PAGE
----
North Kent based marine carpenter Kyle Abingdon reports that he and his parter have built this very striking 15ft6in 1940s class C hydroplane from designer Bruce Crandall’s plans, and that she’s up for sale.
Here’s what he says:
‘She’s made out of Robbins Elite marine ply sheathed in biaxle cloth and epoxy and has Douglas fir for stringers, stem and keel with plywood web frames.
‘We’ve given her a sapele deck, although the racing boats would not have had this. I couldn’t resist given the lovely barrel shape of the deck. Also she has a teak rubbing strakes.
‘The stainless steel fin will help her turn when she’s up on the plane.
‘She’s sitting on a new galvanised trailer.’
Drop me a line at gmatkin at gmail dot com and I’ll pass your enquiry on to him.
Looking at this page about hydroplane classes in 1951 seems to suggest the maximum permitted engine capacity for this kind of hydroplane would have been about 2.9 litres – though the very thought of that big a lump makes a lump in my throat. Take care, Kyle – I think engines may be more powerful for their size these days!
Our pal Mick Nolan went with them and took a mass of photos… And has now made a YouTube of them. What’s more, he added a soundtrack of our Julie’s singing accompanied by my old concertina! Thanks Mick!
A chap called Ron has been in touch to ask if I could help advertise his sweet little motor launch, which is for sale. He believes it was built by Brooke Marine between the wars and says that it is in excellent condition.
He’s sentimental about the boat, which his father bought before he was born, so he’s keen that it should go to a suitable home, where it will be cared for. From the right buyer, he would accept a reasonable offer. If you’re interested, email me at firstname.lastname@example.org and I’ll pass your message on to him. The boat is at Chester.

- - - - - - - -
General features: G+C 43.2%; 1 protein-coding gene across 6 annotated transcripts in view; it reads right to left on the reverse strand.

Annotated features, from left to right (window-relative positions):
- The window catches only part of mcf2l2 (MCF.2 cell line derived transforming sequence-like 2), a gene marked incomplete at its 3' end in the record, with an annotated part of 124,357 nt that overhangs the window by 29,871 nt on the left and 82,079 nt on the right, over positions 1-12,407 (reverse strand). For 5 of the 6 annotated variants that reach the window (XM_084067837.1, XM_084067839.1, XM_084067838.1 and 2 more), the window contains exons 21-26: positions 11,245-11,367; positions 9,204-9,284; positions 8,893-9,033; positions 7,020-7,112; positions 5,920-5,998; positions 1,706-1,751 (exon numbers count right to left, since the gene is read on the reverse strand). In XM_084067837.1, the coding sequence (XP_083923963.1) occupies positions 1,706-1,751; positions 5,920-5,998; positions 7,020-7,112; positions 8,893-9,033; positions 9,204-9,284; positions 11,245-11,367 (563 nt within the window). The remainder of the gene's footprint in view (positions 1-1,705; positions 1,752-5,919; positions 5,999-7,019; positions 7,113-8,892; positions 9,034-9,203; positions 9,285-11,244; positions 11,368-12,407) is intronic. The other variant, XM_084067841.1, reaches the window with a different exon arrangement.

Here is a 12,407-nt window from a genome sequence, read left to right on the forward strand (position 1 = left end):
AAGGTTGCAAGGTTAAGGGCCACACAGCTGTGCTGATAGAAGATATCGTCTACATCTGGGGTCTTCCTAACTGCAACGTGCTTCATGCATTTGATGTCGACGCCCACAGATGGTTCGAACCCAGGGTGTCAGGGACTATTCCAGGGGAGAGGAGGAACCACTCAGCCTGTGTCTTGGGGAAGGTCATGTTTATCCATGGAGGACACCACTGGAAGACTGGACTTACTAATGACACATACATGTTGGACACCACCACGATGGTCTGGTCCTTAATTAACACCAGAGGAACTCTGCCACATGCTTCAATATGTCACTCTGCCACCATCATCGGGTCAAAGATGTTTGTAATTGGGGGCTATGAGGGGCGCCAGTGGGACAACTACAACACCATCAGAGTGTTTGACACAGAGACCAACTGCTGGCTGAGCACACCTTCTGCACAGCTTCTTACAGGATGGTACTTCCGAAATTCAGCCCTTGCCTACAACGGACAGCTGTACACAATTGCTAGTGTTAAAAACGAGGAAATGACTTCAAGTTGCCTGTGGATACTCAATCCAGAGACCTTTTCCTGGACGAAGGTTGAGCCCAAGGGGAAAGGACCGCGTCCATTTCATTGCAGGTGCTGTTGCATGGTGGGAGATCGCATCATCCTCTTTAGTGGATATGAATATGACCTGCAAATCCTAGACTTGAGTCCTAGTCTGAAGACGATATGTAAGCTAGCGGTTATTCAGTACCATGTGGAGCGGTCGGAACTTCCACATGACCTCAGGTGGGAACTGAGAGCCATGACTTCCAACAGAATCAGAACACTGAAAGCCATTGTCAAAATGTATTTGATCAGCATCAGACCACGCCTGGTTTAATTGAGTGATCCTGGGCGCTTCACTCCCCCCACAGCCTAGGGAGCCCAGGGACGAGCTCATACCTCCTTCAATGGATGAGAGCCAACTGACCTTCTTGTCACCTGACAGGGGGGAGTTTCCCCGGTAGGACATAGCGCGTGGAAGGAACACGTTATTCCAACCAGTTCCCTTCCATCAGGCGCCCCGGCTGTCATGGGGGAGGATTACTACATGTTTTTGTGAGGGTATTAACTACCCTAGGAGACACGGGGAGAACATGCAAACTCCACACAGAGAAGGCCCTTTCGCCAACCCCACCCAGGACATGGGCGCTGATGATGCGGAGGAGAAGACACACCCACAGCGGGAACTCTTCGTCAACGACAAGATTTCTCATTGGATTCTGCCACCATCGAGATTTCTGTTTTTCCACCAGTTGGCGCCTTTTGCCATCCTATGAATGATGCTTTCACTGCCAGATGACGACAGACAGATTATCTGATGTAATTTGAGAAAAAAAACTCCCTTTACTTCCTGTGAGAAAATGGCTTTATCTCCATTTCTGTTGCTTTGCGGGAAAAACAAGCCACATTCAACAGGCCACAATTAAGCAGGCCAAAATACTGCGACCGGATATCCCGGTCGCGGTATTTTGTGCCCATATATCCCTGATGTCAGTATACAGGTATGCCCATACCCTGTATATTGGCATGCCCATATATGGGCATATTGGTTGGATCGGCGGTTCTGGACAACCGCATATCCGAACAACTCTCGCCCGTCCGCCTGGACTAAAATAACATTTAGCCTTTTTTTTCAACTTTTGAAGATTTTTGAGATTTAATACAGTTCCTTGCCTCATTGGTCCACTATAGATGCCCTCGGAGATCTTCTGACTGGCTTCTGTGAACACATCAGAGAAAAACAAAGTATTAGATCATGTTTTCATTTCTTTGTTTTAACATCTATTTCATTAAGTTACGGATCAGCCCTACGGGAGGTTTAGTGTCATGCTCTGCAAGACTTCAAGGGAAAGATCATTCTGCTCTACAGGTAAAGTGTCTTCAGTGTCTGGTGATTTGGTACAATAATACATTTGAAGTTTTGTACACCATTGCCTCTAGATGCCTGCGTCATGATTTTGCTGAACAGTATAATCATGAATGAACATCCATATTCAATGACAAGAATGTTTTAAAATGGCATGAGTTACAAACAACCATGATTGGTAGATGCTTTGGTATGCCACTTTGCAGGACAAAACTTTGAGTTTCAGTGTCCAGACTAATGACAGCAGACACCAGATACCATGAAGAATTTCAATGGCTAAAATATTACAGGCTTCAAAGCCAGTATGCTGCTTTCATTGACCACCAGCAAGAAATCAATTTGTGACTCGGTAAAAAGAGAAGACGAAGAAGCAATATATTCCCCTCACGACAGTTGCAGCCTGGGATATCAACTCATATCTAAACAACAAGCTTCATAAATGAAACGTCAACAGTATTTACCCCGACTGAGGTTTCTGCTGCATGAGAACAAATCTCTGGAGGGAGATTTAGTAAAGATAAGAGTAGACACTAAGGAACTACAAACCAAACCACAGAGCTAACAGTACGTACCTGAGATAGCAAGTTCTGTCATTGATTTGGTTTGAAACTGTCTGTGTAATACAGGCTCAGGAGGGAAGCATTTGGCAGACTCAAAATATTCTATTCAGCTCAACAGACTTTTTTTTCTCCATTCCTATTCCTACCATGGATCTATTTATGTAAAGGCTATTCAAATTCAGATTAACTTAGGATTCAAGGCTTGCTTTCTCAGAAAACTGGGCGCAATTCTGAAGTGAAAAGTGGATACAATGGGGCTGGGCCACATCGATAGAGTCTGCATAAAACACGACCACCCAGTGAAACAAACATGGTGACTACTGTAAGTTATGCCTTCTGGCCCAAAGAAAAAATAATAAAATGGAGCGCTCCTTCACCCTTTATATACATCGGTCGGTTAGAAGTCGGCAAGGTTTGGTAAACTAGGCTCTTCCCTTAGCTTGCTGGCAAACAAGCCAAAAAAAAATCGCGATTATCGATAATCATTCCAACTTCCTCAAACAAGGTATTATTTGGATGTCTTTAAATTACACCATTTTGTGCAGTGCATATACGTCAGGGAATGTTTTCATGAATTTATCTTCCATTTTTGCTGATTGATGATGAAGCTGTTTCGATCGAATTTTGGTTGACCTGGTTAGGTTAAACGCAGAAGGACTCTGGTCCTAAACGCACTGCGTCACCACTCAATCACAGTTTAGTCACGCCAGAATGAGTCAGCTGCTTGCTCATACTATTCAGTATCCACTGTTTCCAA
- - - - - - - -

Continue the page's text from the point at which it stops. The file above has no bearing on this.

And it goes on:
Here’s what Ron says:
‘She is as sound as when she was re-built back in the 50s and though she’s not a ‘name’ make like Andrews or Riva, she’s unique. I’m getting on now, but the main reason for having to let her go is that the Council here in Chester have rendered it impossible to park the trailer/car at the launch slipway.
‘I hope you’ll agree with me in that she’s a lovely old boat and worth preserving. She is largely planked with British Honduras mahogany, with decks of African mahogany with meranti on the bottom.
‘She has a Robin Reliant 850cc with the gear box converted to give direct forward and almost direct reverse, and with original clutch. I still have the drawings.
‘I have three spare Reliant engines for parts.
‘Where the original circulating pump was a Jabsco now pumps fresh water into the the exhaust for cooling and silencing. When on the river one can chat without having to shout and from the banks she one can only hear the wash.’